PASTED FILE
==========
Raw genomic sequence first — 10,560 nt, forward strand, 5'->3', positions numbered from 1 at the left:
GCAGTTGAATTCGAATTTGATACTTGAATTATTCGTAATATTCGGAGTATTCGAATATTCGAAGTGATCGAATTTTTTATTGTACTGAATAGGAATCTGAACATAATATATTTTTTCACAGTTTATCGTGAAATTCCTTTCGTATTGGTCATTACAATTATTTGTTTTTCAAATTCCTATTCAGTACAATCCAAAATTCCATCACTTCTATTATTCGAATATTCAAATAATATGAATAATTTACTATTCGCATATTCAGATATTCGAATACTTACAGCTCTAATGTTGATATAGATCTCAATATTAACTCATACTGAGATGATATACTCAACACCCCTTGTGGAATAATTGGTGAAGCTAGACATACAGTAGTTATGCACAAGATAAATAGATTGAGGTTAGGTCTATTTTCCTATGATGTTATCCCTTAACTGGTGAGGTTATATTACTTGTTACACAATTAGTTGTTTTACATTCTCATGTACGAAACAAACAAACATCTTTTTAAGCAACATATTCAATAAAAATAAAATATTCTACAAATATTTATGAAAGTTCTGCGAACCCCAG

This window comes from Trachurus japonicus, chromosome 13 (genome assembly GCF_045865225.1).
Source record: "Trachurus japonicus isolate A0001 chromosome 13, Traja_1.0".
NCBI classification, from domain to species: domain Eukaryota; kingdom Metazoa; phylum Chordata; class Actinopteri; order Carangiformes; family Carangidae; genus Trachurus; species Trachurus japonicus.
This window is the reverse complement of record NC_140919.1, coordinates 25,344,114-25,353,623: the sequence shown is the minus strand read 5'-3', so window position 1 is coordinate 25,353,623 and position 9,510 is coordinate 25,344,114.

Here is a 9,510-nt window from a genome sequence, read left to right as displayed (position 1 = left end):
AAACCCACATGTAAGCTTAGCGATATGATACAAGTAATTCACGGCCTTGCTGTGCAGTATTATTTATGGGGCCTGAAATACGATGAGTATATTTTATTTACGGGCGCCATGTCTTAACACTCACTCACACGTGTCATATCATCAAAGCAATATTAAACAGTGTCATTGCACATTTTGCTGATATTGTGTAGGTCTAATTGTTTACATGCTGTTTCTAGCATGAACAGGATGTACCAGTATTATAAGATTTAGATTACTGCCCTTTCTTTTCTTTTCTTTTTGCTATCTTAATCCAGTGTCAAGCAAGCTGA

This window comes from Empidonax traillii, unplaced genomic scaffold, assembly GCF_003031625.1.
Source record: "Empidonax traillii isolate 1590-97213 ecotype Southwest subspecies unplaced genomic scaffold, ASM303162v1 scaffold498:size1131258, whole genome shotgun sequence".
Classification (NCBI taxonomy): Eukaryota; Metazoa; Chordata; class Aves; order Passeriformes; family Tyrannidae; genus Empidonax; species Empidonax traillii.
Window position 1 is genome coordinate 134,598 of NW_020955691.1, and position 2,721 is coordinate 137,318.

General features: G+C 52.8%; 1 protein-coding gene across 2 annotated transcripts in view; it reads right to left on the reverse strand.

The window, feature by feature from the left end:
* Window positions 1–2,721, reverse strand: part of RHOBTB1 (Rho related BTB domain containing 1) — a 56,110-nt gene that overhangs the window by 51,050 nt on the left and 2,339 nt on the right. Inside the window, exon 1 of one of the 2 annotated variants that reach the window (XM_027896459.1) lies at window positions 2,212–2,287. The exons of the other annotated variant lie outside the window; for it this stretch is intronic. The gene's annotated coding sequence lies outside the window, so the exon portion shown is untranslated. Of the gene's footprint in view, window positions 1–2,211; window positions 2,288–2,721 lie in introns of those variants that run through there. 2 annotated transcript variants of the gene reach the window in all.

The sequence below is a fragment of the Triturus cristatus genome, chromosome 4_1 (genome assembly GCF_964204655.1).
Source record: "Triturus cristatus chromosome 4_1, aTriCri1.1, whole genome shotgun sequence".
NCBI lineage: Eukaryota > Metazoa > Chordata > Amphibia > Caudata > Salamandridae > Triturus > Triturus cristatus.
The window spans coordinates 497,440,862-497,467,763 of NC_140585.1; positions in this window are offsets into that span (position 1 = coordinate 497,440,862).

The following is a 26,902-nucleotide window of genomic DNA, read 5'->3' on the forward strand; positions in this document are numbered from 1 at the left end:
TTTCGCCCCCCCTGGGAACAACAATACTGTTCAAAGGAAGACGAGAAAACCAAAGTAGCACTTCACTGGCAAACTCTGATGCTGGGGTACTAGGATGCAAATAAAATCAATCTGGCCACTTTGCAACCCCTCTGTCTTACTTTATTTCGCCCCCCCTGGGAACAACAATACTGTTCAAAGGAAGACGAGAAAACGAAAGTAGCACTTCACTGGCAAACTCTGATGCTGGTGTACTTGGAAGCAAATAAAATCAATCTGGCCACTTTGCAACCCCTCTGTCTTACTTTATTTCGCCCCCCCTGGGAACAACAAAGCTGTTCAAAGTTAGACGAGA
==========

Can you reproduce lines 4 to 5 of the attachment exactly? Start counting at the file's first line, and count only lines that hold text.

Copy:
Source record: "Trachurus japonicus isolate A0001 chromosome 13, Traja_1.0".
NCBI classification, from domain to species: domain Eukaryota; kingdom Metazoa; phylum Chordata; class Actinopteri; order Carangiformes; family Carangidae; genus Trachurus; species Trachurus japonicus.